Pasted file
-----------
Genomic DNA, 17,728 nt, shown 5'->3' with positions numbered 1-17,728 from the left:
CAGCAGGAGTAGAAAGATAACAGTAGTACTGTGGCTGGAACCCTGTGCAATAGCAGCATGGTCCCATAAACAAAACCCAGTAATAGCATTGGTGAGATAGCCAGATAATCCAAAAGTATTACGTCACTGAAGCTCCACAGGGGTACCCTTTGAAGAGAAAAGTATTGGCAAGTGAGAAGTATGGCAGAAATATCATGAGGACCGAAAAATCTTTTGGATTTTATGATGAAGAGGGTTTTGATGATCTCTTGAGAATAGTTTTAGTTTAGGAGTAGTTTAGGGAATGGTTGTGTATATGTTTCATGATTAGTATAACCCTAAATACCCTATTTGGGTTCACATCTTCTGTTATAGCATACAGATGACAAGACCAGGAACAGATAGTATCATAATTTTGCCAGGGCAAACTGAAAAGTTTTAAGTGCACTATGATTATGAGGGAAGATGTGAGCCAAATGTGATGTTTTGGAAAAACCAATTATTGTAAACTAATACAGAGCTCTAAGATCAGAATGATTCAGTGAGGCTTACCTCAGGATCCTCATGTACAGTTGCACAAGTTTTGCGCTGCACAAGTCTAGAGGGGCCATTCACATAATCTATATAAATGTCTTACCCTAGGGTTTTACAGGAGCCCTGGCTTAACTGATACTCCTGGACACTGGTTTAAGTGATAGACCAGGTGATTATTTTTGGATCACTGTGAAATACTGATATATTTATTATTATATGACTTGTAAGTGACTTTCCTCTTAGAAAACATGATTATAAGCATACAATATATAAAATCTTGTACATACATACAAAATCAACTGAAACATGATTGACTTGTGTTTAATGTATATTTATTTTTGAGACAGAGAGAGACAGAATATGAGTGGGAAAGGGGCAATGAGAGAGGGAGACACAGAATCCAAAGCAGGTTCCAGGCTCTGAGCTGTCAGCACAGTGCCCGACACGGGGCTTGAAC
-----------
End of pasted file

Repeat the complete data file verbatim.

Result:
Genomic DNA, 17,728 nt, shown 5'->3' with positions numbered 1-17,728 from the left:
CAGCAGGAGTAGAAAGATAACAGTAGTACTGTGGCTGGAACCCTGTGCAATAGCAGCATGGTCCCATAAACAAAACCCAGTAATAGCATTGGTGAGATAGCCAGATAATCCAAAAGTATTACGTCACTGAAGCTCCACAGGGGTACCCTTTGAAGAGAAAAGTATTGGCAAGTGAGAAGTATGGCAGAAATATCATGAGGACCGAAAAATCTTTTGGATTTTATGATGAAGAGGGTTTTGATGATCTCTTGAGAATAGTTTTAGTTTAGGAGTAGTTTAGGGAATGGTTGTGTATATGTTTCATGATTAGTATAACCCTAAATACCCTATTTGGGTTCACATCTTCTGTTATAGCATACAGATGACAAGACCAGGAACAGATAGTATCATAATTTTGCCAGGGCAAACTGAAAAGTTTTAAGTGCACTATGATTATGAGGGAAGATGTGAGCCAAATGTGATGTTTTGGAAAAACCAATTATTGTAAACTAATACAGAGCTCTAAGATCAGAATGATTCAGTGAGGCTTACCTCAGGATCCTCATGTACAGTTGCACAAGTTTTGCGCTGCACAAGTCTAGAGGGGCCATTCACATAATCTATATAAATGTCTTACCCTAGGGTTTTACAGGAGCCCTGGCTTAACTGATACTCCTGGACACTGGTTTAAGTGATAGACCAGGTGATTATTTTTGGATCACTGTGAAATACTGATATATTTATTATTATATGACTTGTAAGTGACTTTCCTCTTAGAAAACATGATTATAAGCATACAATATATAAAATCTTGTACATACATACAAAATCAACTGAAACATGATTGACTTGTGTTTAATGTATATTTATTTTTGAGACAGAGAGAGACAGAATATGAGTGGGAAAGGGGCAATGAGAGAGGGAGACACAGAATCCAAAGCAGGTTCCAGGCTCTGAGCTGTCAGCACAGTGCCCGACACGGGGCTTGAAC